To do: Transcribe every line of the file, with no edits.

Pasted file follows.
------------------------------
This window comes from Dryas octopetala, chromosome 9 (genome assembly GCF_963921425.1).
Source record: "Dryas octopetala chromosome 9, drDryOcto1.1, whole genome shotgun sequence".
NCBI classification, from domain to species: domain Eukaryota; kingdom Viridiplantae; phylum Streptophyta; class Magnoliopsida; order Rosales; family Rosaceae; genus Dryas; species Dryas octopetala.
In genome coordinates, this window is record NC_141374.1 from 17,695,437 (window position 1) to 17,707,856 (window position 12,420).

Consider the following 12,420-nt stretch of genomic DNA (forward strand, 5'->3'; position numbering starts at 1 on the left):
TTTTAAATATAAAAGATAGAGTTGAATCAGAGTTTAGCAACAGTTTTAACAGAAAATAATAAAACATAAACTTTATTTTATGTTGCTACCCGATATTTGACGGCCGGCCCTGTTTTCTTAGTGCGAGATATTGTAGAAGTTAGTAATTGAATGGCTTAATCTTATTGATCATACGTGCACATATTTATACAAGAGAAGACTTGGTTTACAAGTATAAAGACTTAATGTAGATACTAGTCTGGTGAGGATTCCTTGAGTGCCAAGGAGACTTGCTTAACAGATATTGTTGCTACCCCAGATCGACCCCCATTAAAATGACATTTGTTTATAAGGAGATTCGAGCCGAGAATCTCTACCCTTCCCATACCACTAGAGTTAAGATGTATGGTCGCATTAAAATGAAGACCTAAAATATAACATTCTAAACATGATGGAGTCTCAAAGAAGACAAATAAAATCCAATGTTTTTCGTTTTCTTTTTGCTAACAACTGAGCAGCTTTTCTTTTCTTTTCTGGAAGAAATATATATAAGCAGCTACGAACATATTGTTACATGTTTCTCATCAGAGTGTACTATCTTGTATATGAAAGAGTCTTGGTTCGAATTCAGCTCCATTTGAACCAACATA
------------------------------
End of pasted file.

This window comes from Dryas octopetala, chromosome 9 (genome assembly GCF_963921425.1).
Source record: "Dryas octopetala chromosome 9, drDryOcto1.1, whole genome shotgun sequence".
NCBI classification, from domain to species: domain Eukaryota; kingdom Viridiplantae; phylum Streptophyta; class Magnoliopsida; order Rosales; family Rosaceae; genus Dryas; species Dryas octopetala.
In genome coordinates, this window is record NC_141374.1 from 17,695,437 (window position 1) to 17,707,856 (window position 12,420).

Consider the following 12,420-nt stretch of genomic DNA (forward strand, 5'->3'; position numbering starts at 1 on the left):
TTTTAAATATAAAAGATAGAGTTGAATCAGAGTTTAGCAACAGTTTTAACAGAAAATAATAAAACATAAACTTTATTTTATGTTGCTACCCGATATTTGACGGCCGGCCCTGTTTTCTTAGTGCGAGATATTGTAGAAGTTAGTAATTGAATGGCTTAATCTTATTGATCATACGTGCACATATTTATACAAGAGAAGACTTGGTTTACAAGTATAAAGACTTAATGTAGATACTAGTCTGGTGAGGATTCCTTGAGTGCCAAGGAGACTTGCTTAACAGATATTGTTGCTACCCCAGATCGACCCCCATTAAAATGACATTTGTTTATAAGGAGATTCGAGCCGAGAATCTCTACCCTTCCCATACCACTAGAGTTAAGATGTATGGTCGCATTAAAATGAAGACCTAAAATATAACATTCTAAACATGATGGAGTCTCAAAGAAGACAAATAAAATCCAATGTTTTTCGTTTTCTTTTTGCTAACAACTGAGCAGCTTTTCTTTTCTTTTCTGGAAGAAATATATATAAGCAGCTACGAACATATTGTTACATGTTTCTCATCAGAGTGTACTATCTTGTATATGAAAGAGTCTTGGTTCGAATTCAGCTCCATTTGAACCAACATA